Germany has a new minister for energy, environment and nuclear safety in Peter Altmaier, a CDU/CSU heavyweight who has been charged with making the country's 'energy transition' a reality.
|Angela Merkel looks on as Joachim Gauk congratulates Peter Altmaier
German President Joachim Gauck appointed Altmaier as head of the Ministry for the Environment, Nature Conservation and Nuclear Safety yesterday at Bellevue Castle, standing alongside Chancellor Angela Merkel. Gauk said that Altmaier would have to concentrate first on the "hard graft" required to meet the "major challenges" of revolutionising Germany's electricity supply.
At this time last year the country closed eight large reactors in response to the Fukushima accident, with a plan to close the remaining 15 by 2022. A policy was then announced to double the output of renewables by 2020 to reach 35% of generation, while cutting its carbon dioxide emissions by 40% compared to 1990 levels. Nevertheless, some 19 fossil power plants remain under construction in Germany.
This upheaval in the energy landscape, combined with taxes to pay for renewable subsidies, has given Germany some of Europe's highest prices for power. Industrial users are shielded from this to a certain extent, but the price issue has been named by metal industry bodies as instrumental in the recent bankruptcy of Voerde, Germany's third-largest aluminium producer.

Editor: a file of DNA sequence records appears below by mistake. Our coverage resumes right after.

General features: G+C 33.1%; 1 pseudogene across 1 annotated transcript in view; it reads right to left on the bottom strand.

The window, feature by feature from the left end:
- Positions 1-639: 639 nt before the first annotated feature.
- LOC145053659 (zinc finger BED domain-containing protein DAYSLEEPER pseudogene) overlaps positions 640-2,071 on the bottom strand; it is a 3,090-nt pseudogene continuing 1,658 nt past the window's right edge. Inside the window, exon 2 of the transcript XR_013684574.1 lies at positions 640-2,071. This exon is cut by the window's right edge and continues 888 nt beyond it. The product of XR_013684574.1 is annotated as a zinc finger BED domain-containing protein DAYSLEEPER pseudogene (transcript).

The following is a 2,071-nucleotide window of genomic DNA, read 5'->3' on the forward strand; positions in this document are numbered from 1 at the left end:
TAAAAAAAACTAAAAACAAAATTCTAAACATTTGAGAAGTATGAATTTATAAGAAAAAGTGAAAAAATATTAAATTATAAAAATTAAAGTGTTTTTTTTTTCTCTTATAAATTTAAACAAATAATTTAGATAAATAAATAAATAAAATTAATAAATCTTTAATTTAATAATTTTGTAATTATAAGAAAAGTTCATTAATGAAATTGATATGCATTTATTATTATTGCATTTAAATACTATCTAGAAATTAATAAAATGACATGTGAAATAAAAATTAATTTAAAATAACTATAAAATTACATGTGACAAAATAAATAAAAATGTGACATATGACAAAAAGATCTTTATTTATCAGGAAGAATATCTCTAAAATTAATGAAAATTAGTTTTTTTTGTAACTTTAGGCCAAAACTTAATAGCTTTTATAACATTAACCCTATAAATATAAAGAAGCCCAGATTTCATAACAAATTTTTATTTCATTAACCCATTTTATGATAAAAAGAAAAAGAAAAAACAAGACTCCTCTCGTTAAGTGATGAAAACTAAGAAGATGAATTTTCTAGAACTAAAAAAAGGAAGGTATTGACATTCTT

Carbon dioxide figures for 2011 showed that emission from Germany's power sector grew by 2-6% compared to the year before, while the Bundesnetzagentur (Federal Network Agency) has reported major stresses on the power system during February. Transmission lines were used to full capacity and there were "massive shortfalls" in grid balance. Reserve power plants had to be used, "to prevent electricity customers being taken off the grid," said the agency. "These were up to 1295 MWe of cold reserve, including 360 MWe from Germany and 935 MWe from Austria as well as emergency reserves amounting to several hundred MWe obtained from abroad." The same situation is expected next winter, it said, exacerbated by the retirement of old fossil power plants in the south that will necessitate extensive upgrades to grid capacity.
Altmaier has a background in law and European affairs and has served as parliamentary state secretary for the CDU/CSU party pairing, working to keep members to the party line. He replaces Norbert Röettgen, who lost favour after leading Merkel's party to defeat in a recent regional election.
Researched and written
by World Nuclear News